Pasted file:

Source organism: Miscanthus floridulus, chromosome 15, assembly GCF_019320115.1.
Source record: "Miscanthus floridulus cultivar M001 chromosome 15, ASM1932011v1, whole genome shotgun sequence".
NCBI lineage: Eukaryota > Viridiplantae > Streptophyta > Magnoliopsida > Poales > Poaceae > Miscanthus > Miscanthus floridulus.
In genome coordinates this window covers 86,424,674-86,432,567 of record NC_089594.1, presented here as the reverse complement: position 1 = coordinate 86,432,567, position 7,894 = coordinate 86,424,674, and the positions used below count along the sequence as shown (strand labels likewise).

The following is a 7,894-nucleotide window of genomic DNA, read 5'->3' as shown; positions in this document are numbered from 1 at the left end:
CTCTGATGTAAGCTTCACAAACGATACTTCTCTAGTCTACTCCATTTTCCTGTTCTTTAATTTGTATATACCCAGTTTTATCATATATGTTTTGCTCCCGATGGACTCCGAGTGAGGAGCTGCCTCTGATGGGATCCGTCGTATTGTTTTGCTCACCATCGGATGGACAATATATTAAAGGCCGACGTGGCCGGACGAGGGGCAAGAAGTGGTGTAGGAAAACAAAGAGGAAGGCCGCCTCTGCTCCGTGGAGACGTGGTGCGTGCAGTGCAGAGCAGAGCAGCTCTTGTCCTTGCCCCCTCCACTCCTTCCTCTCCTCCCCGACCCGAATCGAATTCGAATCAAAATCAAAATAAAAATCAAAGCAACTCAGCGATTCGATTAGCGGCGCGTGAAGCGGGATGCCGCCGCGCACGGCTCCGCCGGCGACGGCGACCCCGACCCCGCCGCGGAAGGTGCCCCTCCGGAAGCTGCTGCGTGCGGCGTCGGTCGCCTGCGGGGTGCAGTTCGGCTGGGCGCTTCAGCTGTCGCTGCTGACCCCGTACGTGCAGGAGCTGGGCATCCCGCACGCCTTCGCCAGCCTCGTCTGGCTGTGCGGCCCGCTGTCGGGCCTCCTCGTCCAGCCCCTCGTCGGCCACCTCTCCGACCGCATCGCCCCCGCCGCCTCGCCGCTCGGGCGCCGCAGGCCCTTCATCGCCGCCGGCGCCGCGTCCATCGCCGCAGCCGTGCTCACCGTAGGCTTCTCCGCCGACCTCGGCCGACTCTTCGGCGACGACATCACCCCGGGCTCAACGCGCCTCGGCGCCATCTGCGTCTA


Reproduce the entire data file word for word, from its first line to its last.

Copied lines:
Source organism: Miscanthus floridulus, chromosome 15, assembly GCF_019320115.1.
Source record: "Miscanthus floridulus cultivar M001 chromosome 15, ASM1932011v1, whole genome shotgun sequence".
NCBI lineage: Eukaryota > Viridiplantae > Streptophyta > Magnoliopsida > Poales > Poaceae > Miscanthus > Miscanthus floridulus.
In genome coordinates this window covers 86,424,674-86,432,567 of record NC_089594.1, presented here as the reverse complement: position 1 = coordinate 86,432,567, position 7,894 = coordinate 86,424,674, and the positions used below count along the sequence as shown (strand labels likewise).

The following is a 7,894-nucleotide window of genomic DNA, read 5'->3' as shown; positions in this document are numbered from 1 at the left end:
CTCTGATGTAAGCTTCACAAACGATACTTCTCTAGTCTACTCCATTTTCCTGTTCTTTAATTTGTATATACCCAGTTTTATCATATATGTTTTGCTCCCGATGGACTCCGAGTGAGGAGCTGCCTCTGATGGGATCCGTCGTATTGTTTTGCTCACCATCGGATGGACAATATATTAAAGGCCGACGTGGCCGGACGAGGGGCAAGAAGTGGTGTAGGAAAACAAAGAGGAAGGCCGCCTCTGCTCCGTGGAGACGTGGTGCGTGCAGTGCAGAGCAGAGCAGCTCTTGTCCTTGCCCCCTCCACTCCTTCCTCTCCTCCCCGACCCGAATCGAATTCGAATCAAAATCAAAATAAAAATCAAAGCAACTCAGCGATTCGATTAGCGGCGCGTGAAGCGGGATGCCGCCGCGCACGGCTCCGCCGGCGACGGCGACCCCGACCCCGCCGCGGAAGGTGCCCCTCCGGAAGCTGCTGCGTGCGGCGTCGGTCGCCTGCGGGGTGCAGTTCGGCTGGGCGCTTCAGCTGTCGCTGCTGACCCCGTACGTGCAGGAGCTGGGCATCCCGCACGCCTTCGCCAGCCTCGTCTGGCTGTGCGGCCCGCTGTCGGGCCTCCTCGTCCAGCCCCTCGTCGGCCACCTCTCCGACCGCATCGCCCCCGCCGCCTCGCCGCTCGGGCGCCGCAGGCCCTTCATCGCCGCCGGCGCCGCGTCCATCGCCGCAGCCGTGCTCACCGTAGGCTTCTCCGCCGACCTCGGCCGACTCTTCGGCGACGACATCACCCCGGGCTCAACGCGCCTCGGCGCCATCTGCGTCTA